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Addiction resources


From the New Zealand Drug Foundation

How to talk with young people about alcohol and drugs - Did you know video series

The facts in these resources were specifically to help start conversations with young people in New Zealand about alcohol and other drugs. There are eight videos in the series, which you can watch below. 

Clinic resources


From Matua Raki

Matua Raki is the National Addiction Workforce Development Centre. Many of the resources below are also available to order in hard copy, free of charge.
  • Real people share their recovery stories
    This booklet contains a collection of personal stories from real people and their different journeys to recovery from addiction to alcohol or other drugs.When a person first seeks help for an addiction they're often confused and close to despair. The purpose of the booklet is to let them know that others have found the help they needed to make recovery a reality and to sow the seeds of hope. Addiction doesn't discriminate and you are not alone. 
  • We are family: stories of family and wh?nau affected by someone else's use of alcohol or other drugs
    Being affected by someone else's problematic use of AOD can be challenging, shameful and lonely. These are stories of courage and hope, people sharing their journey with us and providing an antidote to the shame and stigma that keeps people isolated. 
  • Living Well: Life strategies for family, whanau and friends of people using alcohol and other drugs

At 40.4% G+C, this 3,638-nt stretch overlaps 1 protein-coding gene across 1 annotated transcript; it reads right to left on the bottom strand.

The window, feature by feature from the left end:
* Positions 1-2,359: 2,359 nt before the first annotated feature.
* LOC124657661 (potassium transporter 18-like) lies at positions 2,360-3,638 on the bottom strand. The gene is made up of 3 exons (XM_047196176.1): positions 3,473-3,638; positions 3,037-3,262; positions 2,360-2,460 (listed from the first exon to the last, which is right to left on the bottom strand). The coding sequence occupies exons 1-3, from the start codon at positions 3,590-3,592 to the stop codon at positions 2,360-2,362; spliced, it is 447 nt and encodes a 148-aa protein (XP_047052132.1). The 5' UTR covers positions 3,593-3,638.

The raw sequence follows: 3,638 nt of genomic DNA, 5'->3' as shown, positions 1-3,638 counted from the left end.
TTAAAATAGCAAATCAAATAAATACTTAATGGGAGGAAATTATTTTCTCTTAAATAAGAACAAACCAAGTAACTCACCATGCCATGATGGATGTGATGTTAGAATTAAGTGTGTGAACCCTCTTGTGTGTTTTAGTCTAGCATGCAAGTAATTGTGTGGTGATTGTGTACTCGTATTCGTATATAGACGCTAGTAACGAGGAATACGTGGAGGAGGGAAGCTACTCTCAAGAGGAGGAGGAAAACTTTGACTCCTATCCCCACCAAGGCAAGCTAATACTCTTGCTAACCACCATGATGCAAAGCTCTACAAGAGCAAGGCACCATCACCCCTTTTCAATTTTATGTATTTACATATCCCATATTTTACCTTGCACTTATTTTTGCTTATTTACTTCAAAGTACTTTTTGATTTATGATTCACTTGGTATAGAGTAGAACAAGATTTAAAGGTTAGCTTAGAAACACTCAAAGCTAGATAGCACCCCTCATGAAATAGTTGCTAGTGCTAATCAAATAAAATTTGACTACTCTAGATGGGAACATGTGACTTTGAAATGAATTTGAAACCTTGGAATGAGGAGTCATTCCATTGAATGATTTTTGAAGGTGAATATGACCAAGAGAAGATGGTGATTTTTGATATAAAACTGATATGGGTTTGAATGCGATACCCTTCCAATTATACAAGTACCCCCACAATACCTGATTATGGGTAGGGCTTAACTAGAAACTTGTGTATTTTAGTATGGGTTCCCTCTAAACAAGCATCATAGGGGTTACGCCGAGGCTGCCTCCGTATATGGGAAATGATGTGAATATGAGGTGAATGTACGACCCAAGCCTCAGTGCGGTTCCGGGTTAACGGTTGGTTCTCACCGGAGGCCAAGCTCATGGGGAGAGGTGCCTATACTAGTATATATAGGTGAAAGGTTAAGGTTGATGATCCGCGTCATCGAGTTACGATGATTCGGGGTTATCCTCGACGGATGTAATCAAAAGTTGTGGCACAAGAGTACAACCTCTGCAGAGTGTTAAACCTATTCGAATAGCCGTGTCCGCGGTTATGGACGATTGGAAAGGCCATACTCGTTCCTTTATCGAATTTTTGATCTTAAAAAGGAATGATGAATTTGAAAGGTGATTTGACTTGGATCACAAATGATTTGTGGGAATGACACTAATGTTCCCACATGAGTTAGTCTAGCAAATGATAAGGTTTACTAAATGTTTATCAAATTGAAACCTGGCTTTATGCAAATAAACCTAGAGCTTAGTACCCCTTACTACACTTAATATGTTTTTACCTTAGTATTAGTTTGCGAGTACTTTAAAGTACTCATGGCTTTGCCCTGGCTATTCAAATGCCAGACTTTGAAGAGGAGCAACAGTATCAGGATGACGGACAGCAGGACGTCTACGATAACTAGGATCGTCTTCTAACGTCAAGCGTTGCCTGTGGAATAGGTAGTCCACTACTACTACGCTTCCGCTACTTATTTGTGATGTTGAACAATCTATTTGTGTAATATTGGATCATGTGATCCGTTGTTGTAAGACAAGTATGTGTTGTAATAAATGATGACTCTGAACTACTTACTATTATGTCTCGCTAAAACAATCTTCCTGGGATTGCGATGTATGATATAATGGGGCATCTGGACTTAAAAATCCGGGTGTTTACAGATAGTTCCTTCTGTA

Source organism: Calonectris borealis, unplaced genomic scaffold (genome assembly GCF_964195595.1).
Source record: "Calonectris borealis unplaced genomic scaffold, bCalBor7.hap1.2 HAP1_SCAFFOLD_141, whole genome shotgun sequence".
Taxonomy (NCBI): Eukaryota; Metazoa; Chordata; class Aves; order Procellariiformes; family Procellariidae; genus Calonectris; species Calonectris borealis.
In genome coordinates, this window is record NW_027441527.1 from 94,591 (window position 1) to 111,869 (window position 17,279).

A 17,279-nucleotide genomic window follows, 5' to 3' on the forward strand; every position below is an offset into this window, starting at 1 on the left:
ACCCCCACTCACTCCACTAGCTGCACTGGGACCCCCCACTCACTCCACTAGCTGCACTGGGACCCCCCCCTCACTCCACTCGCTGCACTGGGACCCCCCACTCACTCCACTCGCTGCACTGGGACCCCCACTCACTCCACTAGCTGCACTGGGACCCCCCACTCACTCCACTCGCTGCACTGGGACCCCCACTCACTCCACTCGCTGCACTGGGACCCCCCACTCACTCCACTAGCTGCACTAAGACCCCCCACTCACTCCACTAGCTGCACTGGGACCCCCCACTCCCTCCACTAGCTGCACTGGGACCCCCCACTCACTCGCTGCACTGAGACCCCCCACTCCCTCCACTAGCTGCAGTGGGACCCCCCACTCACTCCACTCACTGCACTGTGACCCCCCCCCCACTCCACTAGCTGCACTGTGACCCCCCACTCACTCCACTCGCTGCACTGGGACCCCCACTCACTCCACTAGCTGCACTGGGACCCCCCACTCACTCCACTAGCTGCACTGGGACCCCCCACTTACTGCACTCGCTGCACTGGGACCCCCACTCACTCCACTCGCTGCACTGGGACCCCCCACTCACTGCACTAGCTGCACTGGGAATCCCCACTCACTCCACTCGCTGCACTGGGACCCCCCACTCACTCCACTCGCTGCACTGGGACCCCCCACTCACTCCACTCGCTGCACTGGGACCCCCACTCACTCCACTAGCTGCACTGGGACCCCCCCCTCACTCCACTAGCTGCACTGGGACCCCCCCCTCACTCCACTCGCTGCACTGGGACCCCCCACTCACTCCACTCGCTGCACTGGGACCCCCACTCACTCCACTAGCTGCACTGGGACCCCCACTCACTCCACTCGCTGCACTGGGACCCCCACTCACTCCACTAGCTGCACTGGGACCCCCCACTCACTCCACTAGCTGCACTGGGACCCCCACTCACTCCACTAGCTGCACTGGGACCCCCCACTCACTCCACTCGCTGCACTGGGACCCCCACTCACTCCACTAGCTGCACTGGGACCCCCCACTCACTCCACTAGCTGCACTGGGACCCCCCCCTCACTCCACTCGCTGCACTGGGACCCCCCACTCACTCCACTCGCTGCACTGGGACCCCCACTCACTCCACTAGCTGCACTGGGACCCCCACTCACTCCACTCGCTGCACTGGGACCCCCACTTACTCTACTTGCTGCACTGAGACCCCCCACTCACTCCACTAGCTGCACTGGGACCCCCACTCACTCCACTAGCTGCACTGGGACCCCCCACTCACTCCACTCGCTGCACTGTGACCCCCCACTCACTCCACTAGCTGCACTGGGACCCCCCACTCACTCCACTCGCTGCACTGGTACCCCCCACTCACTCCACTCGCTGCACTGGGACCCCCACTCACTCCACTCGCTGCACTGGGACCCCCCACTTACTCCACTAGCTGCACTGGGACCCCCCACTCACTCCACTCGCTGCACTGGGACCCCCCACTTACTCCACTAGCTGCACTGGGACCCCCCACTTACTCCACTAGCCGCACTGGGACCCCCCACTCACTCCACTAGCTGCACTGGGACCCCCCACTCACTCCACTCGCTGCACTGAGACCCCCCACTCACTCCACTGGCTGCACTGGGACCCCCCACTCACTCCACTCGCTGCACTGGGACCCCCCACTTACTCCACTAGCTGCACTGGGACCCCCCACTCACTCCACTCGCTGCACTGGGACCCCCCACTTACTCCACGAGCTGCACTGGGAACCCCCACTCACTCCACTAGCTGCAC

This is a resource for family, wh?nau and friends of people using alcohol and other drugs.  It provides suggestions, strategies and ideas about how families, wh?nau and friends can look after themselves during difficult times. This is a great resource  to offer to family and wh?nau.  Please see www.kina.org.nz for more information on support for family and wh?nau.
  • Creating Spaces guidelines
    These guidelines aim to promote best practices for alcohol and other drug workers to engage with wh?nau, to maximise wellbeing and the capacity for positive change.
  • Bridging the gap: Young people and substance use 
    Young people's bodies are different to adults. In particular, substance use while the brain is developing can cause more long term problems than substance use when the brain is more developed. The aim of this resource is to increase the knowledge and confidence of those working alongside young people in the primary care environment (including youth workers, school counsellors and others in youth focussed practice) to address issues related to alcohol and other substance use.
  • Substance withdrawal management
    These guidelines provide an overview of the effects of substances, associated withdrawal symptoms and risk assessment, and general withdrawal management strategies. 

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